Forty one years ago on 18 July my family left London, England, my birthplace and birthplace of all my ancestors (as far as I know) to emigrate to New Zealand. It was a big journey for us, and of course, a life-changing experience. We travelled half way around the globe on a cargo ship named the Port Townsville and the voyage took us about 6 weeks, thanks in part to engine trouble. We travelled through the Suez canal and eventually reached Auckland, where we packed ourselves and luggage into a tiny little Austin A50 car for a long drive down the country to Wellington and an overnight ferry to Lyttelton for our ultimate destination of Christchurch.
Six years later, on 20 July 1969, when I was 14 and attending Christchurch Girls’ High School three voyagers packed themselves into the Apollo 11 spacecraft and undertook an amazing journey to the Moon. They changed the world utterly, as for the first time human beings set foot on another world beyond this Earth. I recall that the school used its announcement system to broadcast the live commentary so we could all hear what was happening on that historic landing. Later I watched the TV news broadcast with its grainy, blurry photos, avidly read the newspapers and even ordered a set of slides of the photos to come from the moon’s surface. I still have them in a drawer somewhere.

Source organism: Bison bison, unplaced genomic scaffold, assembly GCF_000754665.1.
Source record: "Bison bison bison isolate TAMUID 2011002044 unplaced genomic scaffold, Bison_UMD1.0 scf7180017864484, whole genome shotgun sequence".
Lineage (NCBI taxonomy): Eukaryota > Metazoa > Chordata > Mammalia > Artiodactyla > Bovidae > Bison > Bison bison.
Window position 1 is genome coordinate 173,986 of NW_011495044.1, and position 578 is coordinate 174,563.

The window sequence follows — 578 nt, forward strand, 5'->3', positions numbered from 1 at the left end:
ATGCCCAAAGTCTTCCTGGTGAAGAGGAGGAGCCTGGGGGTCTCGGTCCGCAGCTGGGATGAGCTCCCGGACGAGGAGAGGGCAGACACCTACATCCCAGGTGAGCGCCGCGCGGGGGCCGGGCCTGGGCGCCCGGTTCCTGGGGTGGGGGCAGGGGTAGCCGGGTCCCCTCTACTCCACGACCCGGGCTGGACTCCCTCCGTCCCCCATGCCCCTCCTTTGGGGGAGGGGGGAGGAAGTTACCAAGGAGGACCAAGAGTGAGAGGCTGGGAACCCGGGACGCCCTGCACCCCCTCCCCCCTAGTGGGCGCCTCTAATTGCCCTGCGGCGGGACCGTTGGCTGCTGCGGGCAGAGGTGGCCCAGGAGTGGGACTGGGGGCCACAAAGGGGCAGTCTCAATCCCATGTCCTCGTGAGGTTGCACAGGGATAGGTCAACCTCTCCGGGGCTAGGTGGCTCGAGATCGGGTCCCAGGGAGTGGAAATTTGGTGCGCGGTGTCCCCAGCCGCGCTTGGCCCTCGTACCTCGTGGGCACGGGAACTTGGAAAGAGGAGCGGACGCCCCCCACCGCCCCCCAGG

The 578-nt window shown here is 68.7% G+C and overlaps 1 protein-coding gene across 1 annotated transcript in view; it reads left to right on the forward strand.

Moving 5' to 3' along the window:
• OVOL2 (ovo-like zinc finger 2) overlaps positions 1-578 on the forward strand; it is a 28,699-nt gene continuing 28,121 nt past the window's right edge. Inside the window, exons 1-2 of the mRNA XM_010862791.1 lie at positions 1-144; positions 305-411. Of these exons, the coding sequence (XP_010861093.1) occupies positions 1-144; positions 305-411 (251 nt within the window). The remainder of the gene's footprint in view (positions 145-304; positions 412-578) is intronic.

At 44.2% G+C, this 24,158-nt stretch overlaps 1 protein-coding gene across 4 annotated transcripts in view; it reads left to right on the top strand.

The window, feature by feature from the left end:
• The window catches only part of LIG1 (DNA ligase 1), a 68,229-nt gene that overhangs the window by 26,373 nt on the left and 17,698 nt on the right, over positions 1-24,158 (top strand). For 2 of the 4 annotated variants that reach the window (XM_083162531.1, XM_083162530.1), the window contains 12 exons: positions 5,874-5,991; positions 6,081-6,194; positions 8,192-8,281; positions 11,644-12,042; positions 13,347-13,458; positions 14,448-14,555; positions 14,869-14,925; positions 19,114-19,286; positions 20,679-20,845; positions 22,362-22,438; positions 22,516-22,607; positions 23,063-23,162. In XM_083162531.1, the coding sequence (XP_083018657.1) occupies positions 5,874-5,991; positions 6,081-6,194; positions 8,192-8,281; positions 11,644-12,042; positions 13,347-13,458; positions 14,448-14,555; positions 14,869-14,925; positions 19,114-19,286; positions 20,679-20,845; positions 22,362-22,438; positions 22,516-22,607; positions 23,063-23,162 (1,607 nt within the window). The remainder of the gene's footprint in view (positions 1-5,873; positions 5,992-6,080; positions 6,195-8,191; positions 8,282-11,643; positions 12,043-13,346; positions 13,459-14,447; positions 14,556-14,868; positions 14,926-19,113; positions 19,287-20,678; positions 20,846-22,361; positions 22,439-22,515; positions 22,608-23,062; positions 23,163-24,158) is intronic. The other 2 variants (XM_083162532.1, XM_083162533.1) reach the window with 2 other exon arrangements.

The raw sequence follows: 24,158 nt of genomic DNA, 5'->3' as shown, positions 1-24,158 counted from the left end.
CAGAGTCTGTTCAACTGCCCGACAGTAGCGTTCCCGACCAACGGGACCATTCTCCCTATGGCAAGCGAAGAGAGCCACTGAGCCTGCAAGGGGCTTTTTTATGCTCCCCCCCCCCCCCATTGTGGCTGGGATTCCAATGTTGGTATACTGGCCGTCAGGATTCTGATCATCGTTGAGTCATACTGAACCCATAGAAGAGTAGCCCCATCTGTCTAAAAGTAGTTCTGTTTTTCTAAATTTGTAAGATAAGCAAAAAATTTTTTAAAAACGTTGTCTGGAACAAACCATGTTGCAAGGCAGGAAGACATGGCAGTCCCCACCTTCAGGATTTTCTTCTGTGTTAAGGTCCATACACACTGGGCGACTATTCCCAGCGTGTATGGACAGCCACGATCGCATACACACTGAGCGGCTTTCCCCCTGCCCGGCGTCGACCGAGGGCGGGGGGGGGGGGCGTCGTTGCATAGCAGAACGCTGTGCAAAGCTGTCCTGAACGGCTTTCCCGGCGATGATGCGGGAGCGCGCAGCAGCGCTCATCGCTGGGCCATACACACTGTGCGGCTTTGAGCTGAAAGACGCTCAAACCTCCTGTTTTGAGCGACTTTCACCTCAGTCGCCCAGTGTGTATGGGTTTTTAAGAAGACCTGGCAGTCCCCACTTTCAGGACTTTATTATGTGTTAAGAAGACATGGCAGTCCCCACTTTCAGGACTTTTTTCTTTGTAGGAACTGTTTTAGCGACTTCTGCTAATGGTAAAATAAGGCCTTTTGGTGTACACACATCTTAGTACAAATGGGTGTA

Now, some 35 years after the event, the Johnson Space Center has digitally scanned the original Apollo film and presented us with an exciting new Apollo Image Gallery full of crisp, clear photos. In honour of the event I’ve installed some as my desktops pictures for a few weeks.
[The Archive] includes that mission’s film magazine “S” in its entirety, representing all photographs taken during the historic first moonwalk on July 20, 1969. Images identified with the prefix AS11-40 are now seen for the first time in their clearest and most accurate presentation to date.
The process involved removing each original film roll from a double-freezer, allowing it to thaw, then digitally scanning each frame using an Oxberry adapted HR-500 long roll film scanner. The Apollo magazine “S” raw digital scans were supplied on DVD-R to the Apollo Lunar Surface Journal and Project Apollo Archive, for which Kipp Teague processed the images for web presentation.
[Via: Lockergnome’s Bits and Bytes.]